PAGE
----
I must confess a recent self-discovery: when it comes to my vision for the church, I am progressive. And before you have the chance to get through security with all that baggage, let me tell you I am not talking about politics or social issues.
I mean this one simple thing: I don’t believe the Church is supposed to be “getting back” to anything.
Specifically, my vision for the Church doesn’t include “getting back” to the Garden of Eden, the “Church in Acts 2,” or even the conservative “Christian” America of the 1950s. I do not find Paul hoping that his churches in Ephesus or Corinth would just “realize the vision of the early church in Acts” nor do I think such nostalgia is a healthy view of our calling as Christians.
Specifically, there are three reasons I am progressive. But they are intimately related to one another. Here they are, including what I think are practical implications for how these shape the Christian life:
First, a progressive view of church changes our view of what the Bible is meant to be. As N.T. Wright and Kevin Vanhoozer have championed, we have lost the art of improvisation in biblical interpretation. We are not called to be copy-cats of the characters of the Bible. We are called to be our own true selves. And our own true selves do not live in first century Palestine but in suburban America, urban Europe, and the slums of India in the 21st century. As a progressive, I find it wrong-headed to think that the goal of the Church is to “get back” to a first century Palestinian understanding of Church because, well, we are not first century Palestinians. God is big enough to take us into new territory, not just pine for the old country.
Is the Bible irrelevant then? No, it is the God-breathed script of God’s relationship with his people. The exhilarating/terrifying reality, however, is that our part of the script hasn’t been written yet. That’s our job. And we are, in my “progressive” opinion, not doing our best if we just rehearse parts of the script that have already been acted out. We cannot rely solely on the Bible to tell us how to “do church” in 21st century America, we must rely primarily on the Spirit of God as we read the Scriptures anew, in light of our own situatedness and context. And that brings me to point number 2.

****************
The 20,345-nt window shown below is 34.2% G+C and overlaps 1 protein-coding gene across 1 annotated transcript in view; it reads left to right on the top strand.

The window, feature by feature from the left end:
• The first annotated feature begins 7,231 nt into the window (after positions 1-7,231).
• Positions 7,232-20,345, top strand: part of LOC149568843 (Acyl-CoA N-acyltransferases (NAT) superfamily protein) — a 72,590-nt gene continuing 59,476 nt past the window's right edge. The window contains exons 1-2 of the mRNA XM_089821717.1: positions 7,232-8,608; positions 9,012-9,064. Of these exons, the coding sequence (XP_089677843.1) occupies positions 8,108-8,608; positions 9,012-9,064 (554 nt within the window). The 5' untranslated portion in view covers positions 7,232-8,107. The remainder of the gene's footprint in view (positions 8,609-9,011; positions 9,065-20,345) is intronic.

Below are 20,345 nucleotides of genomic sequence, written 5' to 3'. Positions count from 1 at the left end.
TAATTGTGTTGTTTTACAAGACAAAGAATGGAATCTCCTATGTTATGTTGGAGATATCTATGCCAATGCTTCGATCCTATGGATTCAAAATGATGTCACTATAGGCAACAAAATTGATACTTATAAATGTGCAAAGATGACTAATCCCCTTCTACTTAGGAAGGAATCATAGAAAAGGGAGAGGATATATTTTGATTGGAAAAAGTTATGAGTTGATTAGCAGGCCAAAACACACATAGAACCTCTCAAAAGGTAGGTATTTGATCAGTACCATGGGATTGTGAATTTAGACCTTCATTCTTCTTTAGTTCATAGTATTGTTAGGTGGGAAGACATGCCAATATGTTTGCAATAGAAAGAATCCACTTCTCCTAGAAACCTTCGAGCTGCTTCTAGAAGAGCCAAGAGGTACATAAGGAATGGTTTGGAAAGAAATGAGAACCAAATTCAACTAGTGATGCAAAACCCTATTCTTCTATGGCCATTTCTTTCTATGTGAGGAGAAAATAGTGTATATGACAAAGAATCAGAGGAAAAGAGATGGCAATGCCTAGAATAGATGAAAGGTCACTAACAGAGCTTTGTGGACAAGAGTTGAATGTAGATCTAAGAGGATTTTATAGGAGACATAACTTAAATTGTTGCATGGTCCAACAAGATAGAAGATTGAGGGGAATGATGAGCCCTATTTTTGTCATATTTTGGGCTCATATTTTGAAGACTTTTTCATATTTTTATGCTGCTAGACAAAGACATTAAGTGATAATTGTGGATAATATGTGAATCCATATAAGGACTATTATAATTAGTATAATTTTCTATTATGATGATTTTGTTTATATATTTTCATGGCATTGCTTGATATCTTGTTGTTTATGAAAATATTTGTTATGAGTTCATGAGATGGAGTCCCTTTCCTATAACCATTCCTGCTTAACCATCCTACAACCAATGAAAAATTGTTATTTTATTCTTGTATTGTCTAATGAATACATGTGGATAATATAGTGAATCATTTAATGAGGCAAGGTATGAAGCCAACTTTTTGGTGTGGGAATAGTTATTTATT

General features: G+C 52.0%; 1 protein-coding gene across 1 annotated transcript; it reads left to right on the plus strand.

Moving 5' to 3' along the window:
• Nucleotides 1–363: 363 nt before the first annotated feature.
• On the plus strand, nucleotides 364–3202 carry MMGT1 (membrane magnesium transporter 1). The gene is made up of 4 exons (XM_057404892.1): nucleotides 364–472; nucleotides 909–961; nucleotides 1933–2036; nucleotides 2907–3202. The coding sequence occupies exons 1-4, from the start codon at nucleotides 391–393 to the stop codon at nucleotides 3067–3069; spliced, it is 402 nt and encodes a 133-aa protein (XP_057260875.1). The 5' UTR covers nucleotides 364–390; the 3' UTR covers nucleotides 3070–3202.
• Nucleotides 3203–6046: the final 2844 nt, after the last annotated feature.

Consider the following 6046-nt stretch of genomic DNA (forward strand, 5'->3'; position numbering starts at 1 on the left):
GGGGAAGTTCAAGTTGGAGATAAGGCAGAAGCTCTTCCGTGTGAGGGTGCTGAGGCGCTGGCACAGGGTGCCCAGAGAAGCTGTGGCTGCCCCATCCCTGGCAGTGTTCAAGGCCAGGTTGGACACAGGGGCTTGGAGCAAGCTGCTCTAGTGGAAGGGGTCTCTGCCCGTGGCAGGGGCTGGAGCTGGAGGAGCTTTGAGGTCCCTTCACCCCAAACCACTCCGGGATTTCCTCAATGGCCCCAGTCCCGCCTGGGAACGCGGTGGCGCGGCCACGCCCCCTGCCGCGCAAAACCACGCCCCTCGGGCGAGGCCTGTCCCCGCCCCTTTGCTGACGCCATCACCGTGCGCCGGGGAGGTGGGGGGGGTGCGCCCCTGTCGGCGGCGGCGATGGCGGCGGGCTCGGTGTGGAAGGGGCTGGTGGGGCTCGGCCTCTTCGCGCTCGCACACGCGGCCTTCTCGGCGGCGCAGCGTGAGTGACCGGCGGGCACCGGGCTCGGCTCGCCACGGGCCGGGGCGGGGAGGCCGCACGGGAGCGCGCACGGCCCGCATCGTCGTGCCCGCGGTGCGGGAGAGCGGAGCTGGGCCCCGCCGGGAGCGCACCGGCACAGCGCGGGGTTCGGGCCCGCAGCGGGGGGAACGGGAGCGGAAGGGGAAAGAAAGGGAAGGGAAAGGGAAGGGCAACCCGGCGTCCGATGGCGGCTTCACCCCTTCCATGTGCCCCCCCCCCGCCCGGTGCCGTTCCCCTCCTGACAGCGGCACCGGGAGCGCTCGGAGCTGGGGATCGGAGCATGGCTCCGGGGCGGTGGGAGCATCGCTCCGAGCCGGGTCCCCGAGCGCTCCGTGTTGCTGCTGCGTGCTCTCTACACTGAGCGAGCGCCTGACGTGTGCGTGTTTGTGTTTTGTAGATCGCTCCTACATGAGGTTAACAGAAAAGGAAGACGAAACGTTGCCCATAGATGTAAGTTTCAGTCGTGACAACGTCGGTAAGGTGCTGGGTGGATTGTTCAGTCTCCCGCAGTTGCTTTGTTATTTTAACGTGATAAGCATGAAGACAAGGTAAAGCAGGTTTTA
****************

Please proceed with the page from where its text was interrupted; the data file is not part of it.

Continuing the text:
Second, a progressive view of Church forces me to trust in the Spirit of God. The “getting back” view of the Bible leaves no room for imagination, only mechanics. There is already a blue print for where we are headed (back to), we just need help getting there. But if the Bible is a springboard for something new, then we must take a leap into unknown space. Instead of thinking that “getting back to the church in Acts 2″ will solve the challenges we face, we must instead creatively imagine how we can faithfully live out what it means to the church today. And to do that, we must admit that God didn’t give us a blueprint in the Bible, just a script that we must read, study, memorize, so that our part of the play will be fresh but faithful, new but rooted.
Thirdly, a progressive view of the Church makes us good missionaries. The reality is that we will never get back to the first century church if only because we will never get back to the first century. Good missionaries know that you cannot take your original context and try to bring it into a new context. And so, by trying to force ancient Palestinian culture onto our own I feel we are being poor missionaries. Instead, we must pioneer new meaning between the Scriptures and our ever-changing cultural landscape.
And the main reason I am a progressive is: that’s the story of the Bible. We begin in a Garden but we end in a City. And so, may we be fellow builders as we flesh out this messy thing we call the Church.
What type of church do you envision and why?